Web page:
Collecting personal information from children - IPP4

The Privacy Act 2020 amended information privacy principle (IPP) 4(b) to require agencies collecting personal information from children or young persons to take particular care to ensure the collection is fair and proportionate. This change reflects overseas approaches, recognising that children may be less aware of the risks involved in providing information, especially online, and should be given additional protection. It requires agencies todesign their collection systems and processes with this goal in mind.

What is meant by ‘children or young persons’?

  • ‘Children or young persons’ is not defined in the Privacy Act. A sensible position would be to treatanyone under the age of eighteen as a child or a young person for the purpose of IPP4.
  • The age of the target individual will inform the design of the collection process. For example, a collection of information from primary school aged children will require a different approach to a collection of information from school leavers.
  • Remember, children have the same rights under the Privacy Act as anyone else.
  • While the amendment to IPP4 relates only to ‘children and young persons’ it is worth considering whether you may be collecting personal information from other vulnerable groups, who should also have their needs considered to ensure any collection is fair and proportionate.

Being respectful and honest

  • An agency must be fair in the way that it collects personal information about children. Fairness is about recognising imbalances of power and about being honest and meaningfully transparent.
  • There will always be an imbalance of power between an agency and any vulnerable group, including children, who may be less able to challenge a collection. You must take steps to ensure that you take into account this imbalance of power when deciding how to collect personal information.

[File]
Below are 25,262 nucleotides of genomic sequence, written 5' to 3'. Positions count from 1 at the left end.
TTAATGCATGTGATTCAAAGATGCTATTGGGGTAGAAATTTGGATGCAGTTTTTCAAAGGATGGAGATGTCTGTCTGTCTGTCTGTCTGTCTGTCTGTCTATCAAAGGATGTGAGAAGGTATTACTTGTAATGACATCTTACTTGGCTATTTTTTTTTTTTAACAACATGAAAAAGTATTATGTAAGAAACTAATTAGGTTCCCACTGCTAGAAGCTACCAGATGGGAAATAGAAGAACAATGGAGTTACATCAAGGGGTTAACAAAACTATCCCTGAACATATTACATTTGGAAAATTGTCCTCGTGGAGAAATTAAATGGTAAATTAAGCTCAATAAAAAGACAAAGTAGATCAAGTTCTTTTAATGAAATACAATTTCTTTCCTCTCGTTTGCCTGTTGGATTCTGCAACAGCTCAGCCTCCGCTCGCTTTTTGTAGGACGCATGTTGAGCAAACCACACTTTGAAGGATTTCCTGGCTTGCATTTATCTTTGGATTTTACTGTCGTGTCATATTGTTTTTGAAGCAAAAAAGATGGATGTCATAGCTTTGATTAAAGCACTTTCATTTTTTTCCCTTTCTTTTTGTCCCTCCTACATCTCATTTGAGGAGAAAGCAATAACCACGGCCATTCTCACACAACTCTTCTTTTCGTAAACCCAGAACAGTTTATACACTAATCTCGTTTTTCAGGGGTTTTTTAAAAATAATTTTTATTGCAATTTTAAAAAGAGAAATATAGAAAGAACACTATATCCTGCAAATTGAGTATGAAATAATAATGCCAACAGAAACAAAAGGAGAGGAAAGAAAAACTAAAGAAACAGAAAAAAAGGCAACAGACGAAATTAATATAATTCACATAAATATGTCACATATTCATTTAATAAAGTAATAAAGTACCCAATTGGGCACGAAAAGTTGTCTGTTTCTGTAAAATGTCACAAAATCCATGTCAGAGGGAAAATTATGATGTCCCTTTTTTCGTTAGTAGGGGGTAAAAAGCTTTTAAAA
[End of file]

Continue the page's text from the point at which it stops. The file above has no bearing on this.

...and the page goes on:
• You must be honest – with the relevant child or a third party – about why you need information and how you will use it. Deliberately mis-stating the purpose for collection or exaggerating the consequences of not providing the information will never be considered fair.

Being clear and open

  • Fairness requires transparency, which links to an agency’s obligations under IPP3 to make children or their representatives aware at the point of collection how their personal information will be used, including who it might be shared with, and what rights the child has over that information.

Collecting personal information from children

  • But this transparency also needs to be meaningful. You must take into account the age of the child by presenting this information clearly and in an age-appropriate way, so that the child is able to understand the consequences of providing (or not providing) the requested information without needing an adult to help them.
  • You should use simple, non-technical language, and keep things short and snappy. The use of child friendly methods such as icons or pictures, cartoons or short videos can be effective.
  • If personal information is being collected from both children and adults then consider the use of layered privacy statements or collection notices, which provide a high-level statement that can be understood by all ages, and access to more detailed information if desired (for example, via links on a website).

Being reasonable and proportionate

  • As well as beng fair, agencies need to make sure that the way they are collecting personal information from children is not unreasonably intrusive in the circumstances. This is about being proportionate, and thinking about whether the ends justify the means.
  • This links closely to the requirement in IPP1 to make sure an agency only collects the personal information it needs; IPP4 builds on this by requiring the agency to collect this information in ways that are not more intrusive than they need to be.
  • This also requires you to think about the physical circumstances of the collection. For example, the collection of sensitive personal information from a child in a public place – such as the classroom – may be unreasonably intrusive in some cases.
  • Ask yourself whether the personal information you need could be collected from the child using another, less intrusive method.

Taking a privacy by design approach

  • Design the above considerations into your change processes. For example, include in your privacy by design/Privacy Impact Assessment processes questions or requirements that will identify if personal information may be collected from children, and if so, what needs to be considered.
  • Consider taking the views of children and young persons into account when designing a new or changed process by seeking their input.